February 13, 2013

Editorial: Skepticism now natural


---- — An item in the Press-Republican’s weekly Lookback feature on Monday reminded some people of why skepticism accompanies any suggestion of large-scale projects around here, such as the Laurentian aircraft-maintenance proposal.

Laurentian was born just at the threshold of the international economic collapse five years ago. The embryonic Canadian firm aimed — still does, it says — to build a hangar to service wide-body jets at reduced costs compared with current arrangements overseas.

Turbulence in the financial world has interrupted progress, though, and has created serious doubts in many minds that the project will ever get off the ground.

Clinton County has seen significant distress before in promising developments that never materialized. One of the more notable was Montrealer Frank Arvay’s plan for a major development in downtown Plattsburgh. It was first introduced in 1978 and lingered in one form or other into the 1990s.

Arvay had already provoked controversy by buying a historic property at the corner of Cornelia Street and Prospect Avenue, tearing it down and building an apartment house.

Downtown, he proposed obtaining access to the City Parking Lot and building a 154-room, 14-story hotel with a convention hall and restaurant; a 281-unit, 11-story senior-citizen-apartment tower; a 110,000-square-foot shopping mall; an eight-story office tower; 51 riverfront townhouses; an elevated walkway above Broad Street; and a three-level underground parking lot for about 1,300 vehicles.

Originally, it was called a $17 million project, but, as time wore on, the estimated cost grew to $50 million.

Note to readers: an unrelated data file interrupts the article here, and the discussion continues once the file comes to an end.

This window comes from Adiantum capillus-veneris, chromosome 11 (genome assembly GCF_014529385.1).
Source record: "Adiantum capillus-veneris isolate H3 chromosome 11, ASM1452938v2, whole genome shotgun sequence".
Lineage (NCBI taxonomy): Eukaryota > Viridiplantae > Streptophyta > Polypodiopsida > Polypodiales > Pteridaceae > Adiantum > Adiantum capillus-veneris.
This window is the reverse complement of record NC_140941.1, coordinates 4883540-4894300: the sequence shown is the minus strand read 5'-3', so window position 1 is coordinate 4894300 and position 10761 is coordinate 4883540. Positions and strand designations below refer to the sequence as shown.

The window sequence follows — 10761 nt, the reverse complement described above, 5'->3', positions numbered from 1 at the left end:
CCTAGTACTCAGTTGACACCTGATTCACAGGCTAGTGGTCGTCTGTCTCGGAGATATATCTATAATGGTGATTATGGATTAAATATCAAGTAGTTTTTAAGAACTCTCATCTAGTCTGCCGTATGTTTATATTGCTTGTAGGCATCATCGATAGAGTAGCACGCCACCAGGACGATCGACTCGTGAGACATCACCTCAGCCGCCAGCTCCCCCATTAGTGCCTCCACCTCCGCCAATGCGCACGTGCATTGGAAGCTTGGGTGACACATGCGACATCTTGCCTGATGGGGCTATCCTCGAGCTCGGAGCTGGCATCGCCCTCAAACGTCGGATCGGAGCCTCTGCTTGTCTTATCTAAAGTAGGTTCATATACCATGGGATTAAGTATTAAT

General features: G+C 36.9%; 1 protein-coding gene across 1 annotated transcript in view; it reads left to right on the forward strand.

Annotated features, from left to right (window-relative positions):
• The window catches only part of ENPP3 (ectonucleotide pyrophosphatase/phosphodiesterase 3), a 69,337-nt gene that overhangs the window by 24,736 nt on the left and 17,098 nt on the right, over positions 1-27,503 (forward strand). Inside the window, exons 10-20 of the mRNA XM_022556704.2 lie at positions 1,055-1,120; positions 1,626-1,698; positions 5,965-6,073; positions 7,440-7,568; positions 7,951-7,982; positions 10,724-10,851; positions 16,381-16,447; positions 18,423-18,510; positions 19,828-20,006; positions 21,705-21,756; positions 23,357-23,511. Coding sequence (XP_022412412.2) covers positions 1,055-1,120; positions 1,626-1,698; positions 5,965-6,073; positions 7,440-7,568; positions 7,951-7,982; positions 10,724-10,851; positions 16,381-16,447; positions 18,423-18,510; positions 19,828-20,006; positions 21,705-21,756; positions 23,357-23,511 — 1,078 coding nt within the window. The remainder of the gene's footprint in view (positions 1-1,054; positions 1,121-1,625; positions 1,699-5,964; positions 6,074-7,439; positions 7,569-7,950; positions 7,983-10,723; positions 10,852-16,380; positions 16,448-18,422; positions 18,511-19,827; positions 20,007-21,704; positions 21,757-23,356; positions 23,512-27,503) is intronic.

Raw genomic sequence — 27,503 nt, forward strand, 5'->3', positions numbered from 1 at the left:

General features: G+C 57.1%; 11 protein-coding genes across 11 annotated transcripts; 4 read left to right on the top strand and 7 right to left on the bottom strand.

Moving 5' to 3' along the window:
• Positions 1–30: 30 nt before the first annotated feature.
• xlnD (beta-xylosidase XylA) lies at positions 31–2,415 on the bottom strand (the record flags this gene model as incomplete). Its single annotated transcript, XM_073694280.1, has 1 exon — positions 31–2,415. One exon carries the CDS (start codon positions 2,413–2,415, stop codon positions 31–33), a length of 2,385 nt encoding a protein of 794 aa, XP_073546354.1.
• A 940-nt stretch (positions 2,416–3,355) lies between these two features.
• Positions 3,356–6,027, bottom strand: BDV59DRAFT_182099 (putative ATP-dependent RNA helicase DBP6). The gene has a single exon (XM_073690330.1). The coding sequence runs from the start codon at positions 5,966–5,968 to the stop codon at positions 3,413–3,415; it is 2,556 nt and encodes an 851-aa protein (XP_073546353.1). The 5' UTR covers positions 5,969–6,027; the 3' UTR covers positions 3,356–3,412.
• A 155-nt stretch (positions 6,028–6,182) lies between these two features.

And time did wear on. Historically, the Press-Republican has assigned one reporter at a time to cover the goings-on in City Hall, as most newspapers do. This project lasted so long that at least four reporters chronicled the progress, or lack of it.

And the project, itself, underwent many changes, as it was kneaded by funding situations and the marketing wisdom of the day.

Federal and state money factored into the project. Even the city would have become involved by borrowing $5 million, to be paid back from the proceeds of the enterprise.

The public grew weary of the ups and downs of the project after awhile. Eventually, the whole idea was abandoned.

Meanwhile, in 1981, a Texas developer named Jarrell Jennings came to town suggesting he lease land at the City Beach to make a Coney Island-style amusement center. Thoughts of boardwalks and midways danced in the minds of Plattsburghers — briefly, as this one, too, fell through.

There have been others.

So skepticism has been ingrained into the hearts and minds of local residents. Any project that involves more than a reasonable number of delays grows faint rather quickly.

On behalf of the people of Plattsburgh, we wish Laurentian well and earnestly hope to be in on the eventual celebration. But we also understand if they don’t keep holding

their breath.